5 trends that defined India’s digital payments industry
Two years ago, Prime Minister Narendra Modi put the entire nation in a frenzy. In one stroke, the government made Rs 500 and Rs 1,000 denomination notes invalid, leaving the country of 1.3 billion in a limbo.
As citizens queued up outside banks to deposit old currency notes in exchange for new ones, the digital payments ecosystem saw a huge opportunity to open up. Right after the prime minister announced the ban on high-value currency notes.
And they did!
Two years later,
All payment and settlement systems – NEFT, IMPS, UPI, NACH, card payments, Electronic Clearing Systems as well as Forex and market clearing systems – have seen a 44.6 per cent increase in volume in 2017-18 and an 11.9 percent increase in the value of funds transferred.
In the annual report, RBI also said that during the financial year 2016-17, the volume of transactions through digital payment systems witnessed a 56 per cent increase, with the value of funds increasing by 24.8 per cent.
Transactions across the digital retail payment infrastructure, which includes card payments, UPI and others increased to 92.6 per cent in 2017-18, up from 88.9 per cent in the previous year. [Report here]
The RBI also said the share of paper-based clearing instruments reduced from 11.1 per cent in 2016-17 to 7.4 per cent in 2017-18, showing a strong trend in favour of digital payments.
The growth of debit cards stalled after Demonetisation
From FY16 to FY17, the total number of credit and debit cards grew by almost 29 per cent, but this trend didn’t quite sustain in the next financial year. Card growth fell sharply in FY18, growing at 1.5 per cent, with total physical cards in the country standing at almost 900 million.
This can be attributed to the slow growth of debit cards post demonetisation, which showed less than 1 per cent growth between FY17 and FY18. Credit cards maintained an average 20 per cent increase year-on-year.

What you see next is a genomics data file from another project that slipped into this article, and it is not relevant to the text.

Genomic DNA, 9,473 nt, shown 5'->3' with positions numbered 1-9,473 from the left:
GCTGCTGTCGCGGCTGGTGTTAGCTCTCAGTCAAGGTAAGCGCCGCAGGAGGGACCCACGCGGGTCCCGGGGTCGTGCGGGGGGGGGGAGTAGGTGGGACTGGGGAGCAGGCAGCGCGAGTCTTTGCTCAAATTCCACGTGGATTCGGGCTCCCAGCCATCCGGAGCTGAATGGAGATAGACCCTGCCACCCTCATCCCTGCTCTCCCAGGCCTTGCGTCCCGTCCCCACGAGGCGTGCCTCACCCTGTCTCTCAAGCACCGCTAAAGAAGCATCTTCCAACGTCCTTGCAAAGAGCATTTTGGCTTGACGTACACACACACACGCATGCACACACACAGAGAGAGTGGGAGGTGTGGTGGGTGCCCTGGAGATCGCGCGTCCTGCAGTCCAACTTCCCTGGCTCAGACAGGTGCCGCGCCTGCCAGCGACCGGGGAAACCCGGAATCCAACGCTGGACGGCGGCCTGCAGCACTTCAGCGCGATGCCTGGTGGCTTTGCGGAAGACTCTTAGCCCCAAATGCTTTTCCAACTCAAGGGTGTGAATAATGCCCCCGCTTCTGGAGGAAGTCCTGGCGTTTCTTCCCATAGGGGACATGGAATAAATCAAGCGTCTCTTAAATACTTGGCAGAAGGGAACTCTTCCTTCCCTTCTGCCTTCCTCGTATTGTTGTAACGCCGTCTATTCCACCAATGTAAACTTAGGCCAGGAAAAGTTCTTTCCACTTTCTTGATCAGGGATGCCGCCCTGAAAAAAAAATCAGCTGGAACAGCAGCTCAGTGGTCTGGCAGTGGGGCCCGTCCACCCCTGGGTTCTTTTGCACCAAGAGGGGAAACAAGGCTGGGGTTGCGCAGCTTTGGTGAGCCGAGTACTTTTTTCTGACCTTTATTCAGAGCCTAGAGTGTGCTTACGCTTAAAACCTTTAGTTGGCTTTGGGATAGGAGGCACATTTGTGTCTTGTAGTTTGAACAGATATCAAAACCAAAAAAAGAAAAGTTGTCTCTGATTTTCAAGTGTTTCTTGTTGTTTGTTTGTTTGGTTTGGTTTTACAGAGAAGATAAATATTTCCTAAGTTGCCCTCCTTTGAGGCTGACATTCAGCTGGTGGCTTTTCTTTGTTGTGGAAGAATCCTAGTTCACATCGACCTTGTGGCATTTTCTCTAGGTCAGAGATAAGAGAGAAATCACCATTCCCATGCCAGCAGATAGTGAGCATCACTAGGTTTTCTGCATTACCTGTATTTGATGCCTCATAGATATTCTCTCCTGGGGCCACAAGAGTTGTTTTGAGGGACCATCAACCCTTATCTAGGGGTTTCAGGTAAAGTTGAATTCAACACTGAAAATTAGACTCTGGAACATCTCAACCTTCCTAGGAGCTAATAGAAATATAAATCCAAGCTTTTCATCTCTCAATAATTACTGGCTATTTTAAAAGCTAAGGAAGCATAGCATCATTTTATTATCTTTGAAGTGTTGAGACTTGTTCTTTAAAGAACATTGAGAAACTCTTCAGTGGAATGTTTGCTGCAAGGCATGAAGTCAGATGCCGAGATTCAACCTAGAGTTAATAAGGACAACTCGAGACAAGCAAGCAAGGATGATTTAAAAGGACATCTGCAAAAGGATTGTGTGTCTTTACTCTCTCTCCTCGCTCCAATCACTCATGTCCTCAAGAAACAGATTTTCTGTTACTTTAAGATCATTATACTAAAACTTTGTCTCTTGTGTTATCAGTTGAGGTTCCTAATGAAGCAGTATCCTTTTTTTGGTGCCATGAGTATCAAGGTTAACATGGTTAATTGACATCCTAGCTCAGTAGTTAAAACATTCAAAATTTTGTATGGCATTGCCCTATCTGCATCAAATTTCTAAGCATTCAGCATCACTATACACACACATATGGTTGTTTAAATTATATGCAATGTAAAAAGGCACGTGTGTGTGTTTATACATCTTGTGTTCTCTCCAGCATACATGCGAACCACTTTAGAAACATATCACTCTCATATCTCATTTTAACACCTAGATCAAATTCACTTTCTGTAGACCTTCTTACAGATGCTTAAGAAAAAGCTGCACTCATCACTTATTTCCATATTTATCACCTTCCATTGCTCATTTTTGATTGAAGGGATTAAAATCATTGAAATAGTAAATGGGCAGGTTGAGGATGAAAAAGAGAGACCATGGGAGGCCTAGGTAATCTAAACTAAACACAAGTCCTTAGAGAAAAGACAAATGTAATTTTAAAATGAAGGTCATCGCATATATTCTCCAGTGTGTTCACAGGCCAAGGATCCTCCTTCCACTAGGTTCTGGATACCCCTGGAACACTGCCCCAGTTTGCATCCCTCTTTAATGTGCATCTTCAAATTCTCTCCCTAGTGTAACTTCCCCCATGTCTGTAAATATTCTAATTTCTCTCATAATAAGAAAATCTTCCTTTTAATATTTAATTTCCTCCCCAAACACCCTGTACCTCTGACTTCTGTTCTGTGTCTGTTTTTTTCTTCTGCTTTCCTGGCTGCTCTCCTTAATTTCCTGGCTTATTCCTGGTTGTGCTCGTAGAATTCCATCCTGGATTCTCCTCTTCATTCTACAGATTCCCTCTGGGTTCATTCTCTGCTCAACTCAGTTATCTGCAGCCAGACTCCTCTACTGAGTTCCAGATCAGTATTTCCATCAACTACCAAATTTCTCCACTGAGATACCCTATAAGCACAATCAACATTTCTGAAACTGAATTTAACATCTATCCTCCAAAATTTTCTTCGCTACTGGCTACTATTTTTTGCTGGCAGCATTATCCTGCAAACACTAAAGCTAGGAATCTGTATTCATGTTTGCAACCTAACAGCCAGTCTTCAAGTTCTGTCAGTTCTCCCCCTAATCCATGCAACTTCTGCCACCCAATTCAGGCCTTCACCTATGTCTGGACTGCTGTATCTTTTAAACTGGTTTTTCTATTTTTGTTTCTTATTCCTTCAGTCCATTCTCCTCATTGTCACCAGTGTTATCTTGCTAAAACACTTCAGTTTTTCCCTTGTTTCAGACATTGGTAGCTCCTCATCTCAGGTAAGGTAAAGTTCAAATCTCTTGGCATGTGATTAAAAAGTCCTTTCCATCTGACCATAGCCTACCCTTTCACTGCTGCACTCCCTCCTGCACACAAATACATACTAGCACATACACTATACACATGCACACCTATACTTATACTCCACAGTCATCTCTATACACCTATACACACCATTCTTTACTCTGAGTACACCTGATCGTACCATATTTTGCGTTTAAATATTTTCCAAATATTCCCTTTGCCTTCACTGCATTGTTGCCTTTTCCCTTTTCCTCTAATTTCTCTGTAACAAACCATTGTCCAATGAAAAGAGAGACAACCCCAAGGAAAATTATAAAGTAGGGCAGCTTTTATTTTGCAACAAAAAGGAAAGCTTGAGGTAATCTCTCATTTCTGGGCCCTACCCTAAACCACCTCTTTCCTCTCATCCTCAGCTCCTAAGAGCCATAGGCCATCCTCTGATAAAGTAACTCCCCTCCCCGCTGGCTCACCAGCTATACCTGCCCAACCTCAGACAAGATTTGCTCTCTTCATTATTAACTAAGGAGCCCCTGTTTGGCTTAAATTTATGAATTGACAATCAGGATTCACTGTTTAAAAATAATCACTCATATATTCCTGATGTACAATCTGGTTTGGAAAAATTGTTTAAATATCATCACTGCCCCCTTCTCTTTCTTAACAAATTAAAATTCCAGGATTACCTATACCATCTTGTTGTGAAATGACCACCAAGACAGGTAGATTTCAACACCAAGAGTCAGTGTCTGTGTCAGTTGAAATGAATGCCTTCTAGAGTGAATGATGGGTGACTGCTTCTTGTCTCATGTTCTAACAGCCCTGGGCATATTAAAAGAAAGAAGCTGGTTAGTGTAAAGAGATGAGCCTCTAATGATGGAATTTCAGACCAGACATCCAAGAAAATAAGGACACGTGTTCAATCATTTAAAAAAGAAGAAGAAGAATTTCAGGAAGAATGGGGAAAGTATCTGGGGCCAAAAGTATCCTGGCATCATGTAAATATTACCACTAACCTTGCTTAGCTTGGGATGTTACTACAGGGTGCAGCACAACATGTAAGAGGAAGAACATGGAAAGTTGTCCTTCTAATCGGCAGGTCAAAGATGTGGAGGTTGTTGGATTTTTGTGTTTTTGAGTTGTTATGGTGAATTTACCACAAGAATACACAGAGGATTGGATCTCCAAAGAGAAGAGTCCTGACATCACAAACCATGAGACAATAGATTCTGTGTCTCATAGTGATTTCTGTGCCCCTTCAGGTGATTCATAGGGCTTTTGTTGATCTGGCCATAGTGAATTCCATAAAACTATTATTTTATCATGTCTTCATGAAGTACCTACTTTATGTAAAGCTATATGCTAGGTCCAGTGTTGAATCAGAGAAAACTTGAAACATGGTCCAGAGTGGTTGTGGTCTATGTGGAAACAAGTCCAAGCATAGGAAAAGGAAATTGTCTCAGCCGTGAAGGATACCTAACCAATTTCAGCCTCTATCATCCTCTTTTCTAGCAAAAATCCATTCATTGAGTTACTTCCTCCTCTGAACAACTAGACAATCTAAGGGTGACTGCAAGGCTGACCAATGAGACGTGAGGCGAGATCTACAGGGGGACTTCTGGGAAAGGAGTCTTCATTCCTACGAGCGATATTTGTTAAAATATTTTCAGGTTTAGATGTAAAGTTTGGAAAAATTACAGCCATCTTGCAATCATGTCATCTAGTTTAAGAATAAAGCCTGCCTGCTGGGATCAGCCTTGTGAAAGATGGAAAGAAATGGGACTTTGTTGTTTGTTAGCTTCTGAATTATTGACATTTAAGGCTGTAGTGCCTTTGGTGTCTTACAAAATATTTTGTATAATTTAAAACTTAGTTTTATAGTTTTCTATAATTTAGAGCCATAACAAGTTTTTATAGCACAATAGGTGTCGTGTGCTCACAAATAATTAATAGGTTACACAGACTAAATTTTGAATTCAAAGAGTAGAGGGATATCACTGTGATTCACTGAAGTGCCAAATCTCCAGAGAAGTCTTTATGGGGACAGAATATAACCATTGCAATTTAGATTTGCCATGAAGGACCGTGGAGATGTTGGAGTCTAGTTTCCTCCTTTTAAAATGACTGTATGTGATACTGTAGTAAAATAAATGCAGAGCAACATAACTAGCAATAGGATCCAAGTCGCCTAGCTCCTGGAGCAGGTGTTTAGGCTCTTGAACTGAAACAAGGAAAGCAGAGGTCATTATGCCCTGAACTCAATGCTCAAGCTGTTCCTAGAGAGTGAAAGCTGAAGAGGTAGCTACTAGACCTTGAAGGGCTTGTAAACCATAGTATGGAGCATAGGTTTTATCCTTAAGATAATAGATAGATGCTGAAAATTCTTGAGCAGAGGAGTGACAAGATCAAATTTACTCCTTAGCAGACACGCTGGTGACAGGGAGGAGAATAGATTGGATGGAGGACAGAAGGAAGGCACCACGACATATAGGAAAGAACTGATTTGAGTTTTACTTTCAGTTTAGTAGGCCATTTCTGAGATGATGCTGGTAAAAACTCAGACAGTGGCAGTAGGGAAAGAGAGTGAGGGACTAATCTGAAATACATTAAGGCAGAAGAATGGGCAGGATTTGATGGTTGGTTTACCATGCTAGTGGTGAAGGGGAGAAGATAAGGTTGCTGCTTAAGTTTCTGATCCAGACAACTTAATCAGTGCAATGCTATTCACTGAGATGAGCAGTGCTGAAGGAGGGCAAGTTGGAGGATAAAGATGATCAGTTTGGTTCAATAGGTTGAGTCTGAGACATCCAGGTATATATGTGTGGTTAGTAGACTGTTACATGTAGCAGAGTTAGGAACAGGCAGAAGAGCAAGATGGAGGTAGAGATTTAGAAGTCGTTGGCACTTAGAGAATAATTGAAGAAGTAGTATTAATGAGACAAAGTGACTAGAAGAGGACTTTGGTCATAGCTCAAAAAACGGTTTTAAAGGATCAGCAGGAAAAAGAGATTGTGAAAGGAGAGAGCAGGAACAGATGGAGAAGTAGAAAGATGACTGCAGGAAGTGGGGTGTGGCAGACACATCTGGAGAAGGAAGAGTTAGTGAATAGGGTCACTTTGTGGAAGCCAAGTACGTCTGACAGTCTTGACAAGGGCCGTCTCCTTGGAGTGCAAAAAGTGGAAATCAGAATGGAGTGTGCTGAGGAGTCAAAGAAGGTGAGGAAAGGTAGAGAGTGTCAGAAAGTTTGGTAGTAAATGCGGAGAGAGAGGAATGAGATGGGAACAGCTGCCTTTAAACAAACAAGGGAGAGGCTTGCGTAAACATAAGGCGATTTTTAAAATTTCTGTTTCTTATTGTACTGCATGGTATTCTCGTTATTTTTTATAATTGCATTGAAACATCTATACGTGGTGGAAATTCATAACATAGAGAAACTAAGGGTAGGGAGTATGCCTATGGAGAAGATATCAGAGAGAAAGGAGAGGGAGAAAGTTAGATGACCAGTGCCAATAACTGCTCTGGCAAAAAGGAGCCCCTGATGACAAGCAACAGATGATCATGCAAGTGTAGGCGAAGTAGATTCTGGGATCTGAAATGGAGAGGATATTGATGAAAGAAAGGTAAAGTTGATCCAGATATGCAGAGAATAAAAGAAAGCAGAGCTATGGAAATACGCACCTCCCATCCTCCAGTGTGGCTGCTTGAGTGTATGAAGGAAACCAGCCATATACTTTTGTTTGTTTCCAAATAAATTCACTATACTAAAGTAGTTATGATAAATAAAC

Debit card growth in the country is now back on track, having grown 13.6 per cent as of August this financial year. As of August 2018, there were a total of 1.02 billion credit and debit cards in the country.
Acceptance of digital infrastructure
Acceptance of digital infrastructure has grown since demonetisation with the number of Point of Sale (POS) terminals increasing by 24 per cent from 2.53 million in 2016-17 to 3.08 million in 2017-18, according to the RBI. During the same period, the number of ATMs deployed by banks witnessed a marginal decline from 222,475 to 222,247.
The digital infrastructure still needs to expand as currently, for a total 1.02 billion credit and debit cards in the country, there are only 3.3 million PoS devices and only 228,422 ATMs.
That means for every 309 million cards in the country there is one PoS machine available as an acceptance point.
UPI – the real winner
When it comes to digital payments, Unified Payments Interface has been the real winner.
Despite Prime Minister Narendra Modi pushing digital payments app BHIM which runs on the UPI infrastructure, the total volume of UPI payments stood at 17.9 million in FY17. And the value of funds transferred for the same period, stood at Rs 6,900 crore, according to the RBI.
In 2017-18, after the adoption of UPI by private players like Google, Paytm and others, the total number of transactions skyrocketed by more than 5,000 per cent. In FY18, the total number of UPI transactions stood at 915.2 million and total funds transferred on the service stood at Rs 1.09 lakh crore.
Within eight months of this year, according to data from National Payments Corporation of India (NPCI), UPI transactions in the country have already crossed the 2 billion mark with a total Rs 3.42 lakh crore being transferred.
Content credit: Your Story